U.K. Deputy Prime Minister Nick Clegg may struggle to retain his parliamentary seat in the May 7 general election, according to seat-by-seat polling by former Conservative upper-house lawmaker Michael Ashcroft.
Clegg’s Liberal Democrats trail the main opposition Labour Party by 34 percent to 36 percent in his district in the northern English city of Sheffield, according to the surveys, which examined eight swing constituencies, seven held by Liberal Democrats and one by Prime Minister David Cameron’s Conservatives. The polls, published Wednesday, didn’t name candidates in the individual districts, and Labour’s lead is within the margin of error.
“Things still look uncomfortable for Nick Clegg in Sheffield Hallam,” Ashcroft wrote on his website. Even so, “the Lib Dem vote was significantly higher in all seats when respondents were asked to think about their own constituency and the candidates likely to stand there.”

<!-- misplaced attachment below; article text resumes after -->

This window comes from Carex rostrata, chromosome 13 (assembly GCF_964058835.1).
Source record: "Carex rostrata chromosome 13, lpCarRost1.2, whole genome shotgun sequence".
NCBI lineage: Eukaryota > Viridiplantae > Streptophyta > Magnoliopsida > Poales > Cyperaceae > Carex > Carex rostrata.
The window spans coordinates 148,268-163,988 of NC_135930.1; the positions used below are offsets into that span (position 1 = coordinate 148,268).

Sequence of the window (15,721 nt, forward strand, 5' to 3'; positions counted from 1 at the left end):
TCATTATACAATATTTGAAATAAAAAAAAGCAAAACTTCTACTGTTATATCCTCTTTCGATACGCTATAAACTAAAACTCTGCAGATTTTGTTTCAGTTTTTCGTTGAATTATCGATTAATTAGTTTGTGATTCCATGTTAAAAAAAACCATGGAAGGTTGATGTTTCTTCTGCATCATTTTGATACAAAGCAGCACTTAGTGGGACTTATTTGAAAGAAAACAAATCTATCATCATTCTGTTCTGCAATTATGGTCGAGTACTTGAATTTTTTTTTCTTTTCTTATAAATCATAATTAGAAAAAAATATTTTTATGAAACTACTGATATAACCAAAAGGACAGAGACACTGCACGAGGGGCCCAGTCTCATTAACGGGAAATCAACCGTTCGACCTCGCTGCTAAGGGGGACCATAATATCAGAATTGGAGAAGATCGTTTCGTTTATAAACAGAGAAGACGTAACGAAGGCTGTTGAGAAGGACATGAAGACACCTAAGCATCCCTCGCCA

Britain is facing its most uncertain election in a generation, with polls indicating neither the Tories nor Labour winning enough seats to govern alone. The Liberal Democrats have been polling at around 8 percent nationwide -- just over a third of the 23 percent they scored in 2010. That threatens the loss of about half of the 57 seats they won last time in the 650-member House of Commons.
Overall, though, the Ashcroft polls show the Liberal Democrats gaining ground since September, when he last surveyed the constituencies. The latest surveys suggest they may retain four of the seven seats they already hold, compared with just one six months ago, though three are within the margin of error.
The polls indicate the Conservatives will retain Camborne & Redruth, and win North Devon and St. Austell & Newquay -- all three in western England -- from the Liberal Democrats. They suggest Clegg’s party will hold on to three other western seats -- North Cornwall, St. Ives and Torbay -- targeted by the Tories, as well as the Labour target seat of Cambridge.
In all six Conservative-Liberal Democrat battleground seats, Ashcroft found support fell since September for the U.K. Independence Party, currently polling third nationally.